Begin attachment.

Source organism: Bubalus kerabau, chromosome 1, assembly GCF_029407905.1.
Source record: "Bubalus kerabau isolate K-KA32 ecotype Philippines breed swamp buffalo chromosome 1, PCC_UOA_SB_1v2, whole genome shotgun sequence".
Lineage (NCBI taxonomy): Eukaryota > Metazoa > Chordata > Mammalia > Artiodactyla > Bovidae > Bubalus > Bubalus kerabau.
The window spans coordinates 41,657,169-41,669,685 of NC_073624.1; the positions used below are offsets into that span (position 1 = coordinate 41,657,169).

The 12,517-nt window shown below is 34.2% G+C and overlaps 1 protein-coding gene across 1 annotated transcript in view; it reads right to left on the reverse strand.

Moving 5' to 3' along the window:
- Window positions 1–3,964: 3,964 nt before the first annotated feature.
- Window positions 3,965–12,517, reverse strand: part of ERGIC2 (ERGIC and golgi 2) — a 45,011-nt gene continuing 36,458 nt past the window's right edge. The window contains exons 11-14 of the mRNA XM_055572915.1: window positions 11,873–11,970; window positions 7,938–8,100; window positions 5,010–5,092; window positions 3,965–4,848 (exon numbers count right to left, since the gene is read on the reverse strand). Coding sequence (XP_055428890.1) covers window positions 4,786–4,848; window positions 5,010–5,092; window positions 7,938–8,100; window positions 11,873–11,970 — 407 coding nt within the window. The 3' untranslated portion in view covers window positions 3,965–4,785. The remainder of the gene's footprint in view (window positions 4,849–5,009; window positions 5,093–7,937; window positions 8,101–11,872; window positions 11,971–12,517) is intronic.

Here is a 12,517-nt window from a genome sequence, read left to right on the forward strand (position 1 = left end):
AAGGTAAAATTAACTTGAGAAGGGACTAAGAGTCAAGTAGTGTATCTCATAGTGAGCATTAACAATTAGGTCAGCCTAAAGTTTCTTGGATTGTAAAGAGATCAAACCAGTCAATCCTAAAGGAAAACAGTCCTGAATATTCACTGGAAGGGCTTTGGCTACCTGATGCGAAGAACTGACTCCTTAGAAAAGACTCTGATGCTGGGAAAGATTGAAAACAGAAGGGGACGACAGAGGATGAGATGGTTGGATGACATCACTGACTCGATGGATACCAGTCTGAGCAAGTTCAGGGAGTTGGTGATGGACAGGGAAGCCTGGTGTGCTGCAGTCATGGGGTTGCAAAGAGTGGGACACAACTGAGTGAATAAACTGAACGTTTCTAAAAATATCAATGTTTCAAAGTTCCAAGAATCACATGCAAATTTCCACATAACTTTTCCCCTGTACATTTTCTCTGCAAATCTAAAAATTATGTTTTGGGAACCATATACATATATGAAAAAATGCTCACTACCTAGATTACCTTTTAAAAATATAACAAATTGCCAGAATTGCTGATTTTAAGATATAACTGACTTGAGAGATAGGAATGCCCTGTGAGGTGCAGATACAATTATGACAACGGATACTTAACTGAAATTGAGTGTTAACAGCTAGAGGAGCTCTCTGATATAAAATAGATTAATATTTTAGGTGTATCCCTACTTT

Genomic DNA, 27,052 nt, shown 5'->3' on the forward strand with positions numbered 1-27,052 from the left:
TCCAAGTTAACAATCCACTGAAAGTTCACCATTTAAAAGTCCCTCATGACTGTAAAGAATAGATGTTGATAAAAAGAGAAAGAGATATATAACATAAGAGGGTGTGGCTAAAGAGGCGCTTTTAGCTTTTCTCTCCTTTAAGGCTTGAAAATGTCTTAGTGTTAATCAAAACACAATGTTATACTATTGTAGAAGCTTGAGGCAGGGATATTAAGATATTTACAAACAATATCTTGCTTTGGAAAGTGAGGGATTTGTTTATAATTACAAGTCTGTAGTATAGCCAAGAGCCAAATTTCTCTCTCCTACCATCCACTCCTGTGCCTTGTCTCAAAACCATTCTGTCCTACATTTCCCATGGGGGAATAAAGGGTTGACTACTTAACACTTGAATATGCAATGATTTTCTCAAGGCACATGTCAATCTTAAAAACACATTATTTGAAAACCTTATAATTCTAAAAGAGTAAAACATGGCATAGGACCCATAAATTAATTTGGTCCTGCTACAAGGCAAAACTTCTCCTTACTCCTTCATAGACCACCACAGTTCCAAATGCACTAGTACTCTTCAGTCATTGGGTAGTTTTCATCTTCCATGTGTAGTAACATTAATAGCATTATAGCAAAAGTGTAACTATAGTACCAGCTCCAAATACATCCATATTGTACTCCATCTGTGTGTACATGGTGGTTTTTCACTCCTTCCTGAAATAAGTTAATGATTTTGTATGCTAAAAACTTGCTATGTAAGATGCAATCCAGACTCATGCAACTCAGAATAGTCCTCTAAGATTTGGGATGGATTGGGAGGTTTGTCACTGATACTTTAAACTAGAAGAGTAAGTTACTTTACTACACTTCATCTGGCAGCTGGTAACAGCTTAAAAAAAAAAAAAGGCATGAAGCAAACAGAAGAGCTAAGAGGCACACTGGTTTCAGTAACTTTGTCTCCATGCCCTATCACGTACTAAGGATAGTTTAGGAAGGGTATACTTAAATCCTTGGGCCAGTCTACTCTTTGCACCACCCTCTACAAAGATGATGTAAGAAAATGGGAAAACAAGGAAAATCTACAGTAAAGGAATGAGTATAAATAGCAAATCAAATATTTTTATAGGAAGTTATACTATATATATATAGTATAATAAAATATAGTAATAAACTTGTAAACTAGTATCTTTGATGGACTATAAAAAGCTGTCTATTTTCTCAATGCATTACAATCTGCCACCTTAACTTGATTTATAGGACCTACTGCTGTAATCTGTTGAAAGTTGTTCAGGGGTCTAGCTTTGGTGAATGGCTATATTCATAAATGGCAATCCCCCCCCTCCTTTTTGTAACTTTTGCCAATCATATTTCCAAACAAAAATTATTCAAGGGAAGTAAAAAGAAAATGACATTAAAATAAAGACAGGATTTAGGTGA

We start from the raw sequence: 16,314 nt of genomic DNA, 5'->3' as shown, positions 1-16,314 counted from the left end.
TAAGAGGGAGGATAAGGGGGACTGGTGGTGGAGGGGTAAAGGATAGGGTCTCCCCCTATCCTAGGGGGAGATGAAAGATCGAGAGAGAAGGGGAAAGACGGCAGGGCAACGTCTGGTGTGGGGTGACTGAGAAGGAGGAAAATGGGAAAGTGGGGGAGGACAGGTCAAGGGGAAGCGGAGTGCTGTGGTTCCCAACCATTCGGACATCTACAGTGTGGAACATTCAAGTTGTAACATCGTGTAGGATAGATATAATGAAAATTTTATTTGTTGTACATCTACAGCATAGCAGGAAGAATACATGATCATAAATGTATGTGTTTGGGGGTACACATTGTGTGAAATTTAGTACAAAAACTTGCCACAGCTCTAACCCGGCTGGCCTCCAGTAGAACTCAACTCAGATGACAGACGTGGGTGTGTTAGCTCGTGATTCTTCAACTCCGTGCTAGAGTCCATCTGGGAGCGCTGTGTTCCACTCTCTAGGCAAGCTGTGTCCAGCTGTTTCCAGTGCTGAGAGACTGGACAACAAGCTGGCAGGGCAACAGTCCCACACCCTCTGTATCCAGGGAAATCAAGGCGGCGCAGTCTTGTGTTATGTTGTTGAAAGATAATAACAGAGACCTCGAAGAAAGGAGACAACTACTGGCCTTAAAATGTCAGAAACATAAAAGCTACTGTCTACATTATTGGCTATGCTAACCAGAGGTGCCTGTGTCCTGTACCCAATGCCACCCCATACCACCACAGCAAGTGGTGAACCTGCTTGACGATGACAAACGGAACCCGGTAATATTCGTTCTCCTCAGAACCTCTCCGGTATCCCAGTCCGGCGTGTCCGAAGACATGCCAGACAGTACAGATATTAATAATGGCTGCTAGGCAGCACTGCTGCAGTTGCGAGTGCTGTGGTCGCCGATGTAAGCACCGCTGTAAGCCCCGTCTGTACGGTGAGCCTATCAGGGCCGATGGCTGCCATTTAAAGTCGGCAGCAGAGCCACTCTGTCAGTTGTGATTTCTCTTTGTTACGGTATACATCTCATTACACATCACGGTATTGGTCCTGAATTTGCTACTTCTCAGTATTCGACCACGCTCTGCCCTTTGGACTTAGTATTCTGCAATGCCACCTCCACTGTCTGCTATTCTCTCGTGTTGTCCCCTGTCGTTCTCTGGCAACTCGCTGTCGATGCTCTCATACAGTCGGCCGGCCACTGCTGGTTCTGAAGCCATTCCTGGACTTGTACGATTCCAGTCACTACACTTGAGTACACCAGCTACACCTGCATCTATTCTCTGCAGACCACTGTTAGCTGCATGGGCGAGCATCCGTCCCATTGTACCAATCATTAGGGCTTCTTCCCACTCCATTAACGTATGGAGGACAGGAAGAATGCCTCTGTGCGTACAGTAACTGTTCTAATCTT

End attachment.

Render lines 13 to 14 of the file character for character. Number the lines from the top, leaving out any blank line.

We start from the raw sequence: 16,314 nt of genomic DNA, 5'->3' as shown, positions 1-16,314 counted from the left end.
TAAGAGGGAGGATAAGGGGGACTGGTGGTGGAGGGGTAAAGGATAGGGTCTCCCCCTATCCTAGGGGGAGATGAAAGATCGAGAGAGAAGGGGAAAGACGGCAGGGCAACGTCTGGTGTGGGGTGACTGAGAAGGAGGAAAATGGGAAAGTGGGGGAGGACAGGTCAAGGGGAAGCGGAGTGCTGTGGTTCCCAACCATTCGGACATCTACAGTGTGGAACATTCAAGTTGTAACATCGTGTAGGATAGATATAATGAAAATTTTATTTGTTGTACATCTACAGCATAGCAGGAAGAATACATGATCATAAATGTATGTGTTTGGGGGTACACATTGTGTGAAATTTAGTACAAAAACTTGCCACAGCTCTAACCCGGCTGGCCTCCAGTAGAACTCAACTCAGATGACAGACGTGGGTGTGTTAGCTCGTGATTCTTCAACTCCGTGCTAGAGTCCATCTGGGAGCGCTGTGTTCCACTCTCTAGGCAAGCTGTGTCCAGCTGTTTCCAGTGCTGAGAGACTGGACAACAAGCTGGCAGGGCAACAGTCCCACACCCTCTGTATCCAGGGAAATCAAGGCGGCGCAGTCTTGTGTTATGTTGTTGAAAGATAATAACAGAGACCTCGAAGAAAGGAGACAACTACTGGCCTTAAAATGTCAGAAACATAAAAGCTACTGTCTACATTATTGGCTATGCTAACCAGAGGTGCCTGTGTCCTGTACCCAATGCCACCCCATACCACCACAGCAAGTGGTGAACCTGCTTGACGATGACAAACGGAACCCGGTAATATTCGTTCTCCTCAGAACCTCTCCGGTATCCCAGTCCGGCGTGTCCGAAGACATGCCAGACAGTACAGATATTAATAATGGCTGCTAGGCAGCACTGCTGCAGTTGCGAGTGCTGTGGTCGCCGATGTAAGCACCGCTGTAAGCCCCGTCTGTACGGTGAGCCTATCAGGGCCGATGGCTGCCATTTAAAGTCGGCAGCAGAGCCACTCTGTCAGTTGTGATTTCTCTTTGTTACGGTATACATCTCATTACACATCACGGTATTGGTCCTGAATTTGCTACTTCTCAGTATTCGACCACGCTCTGCCCTTTGGACTTAGTATTCTGCAATGCCACCTCCACTGTCTGCTATTCTCTCGTGTTGTCCCCTGTCGTTCTCTGGCAACTCGCTGTCGATGCTCTCATACAGTCGGCCGGCCACTGCTGGTTCTGAAGCCATTCCTGGACTTGTACGATTCCAGTCACTACACTTGAGTACACCAGCTACACCTGCATCTATTCTCTGCAGACCACTGTTAGCTGCATGGGCGAGCATCCGTCCCATTGTACCAATCATTAGGGCTTCTTCCCACTCCATTAACGTATGGAGGACAGGAAGAATGCCTCTGTGCGTACAGTAACTGTTCTAATCTT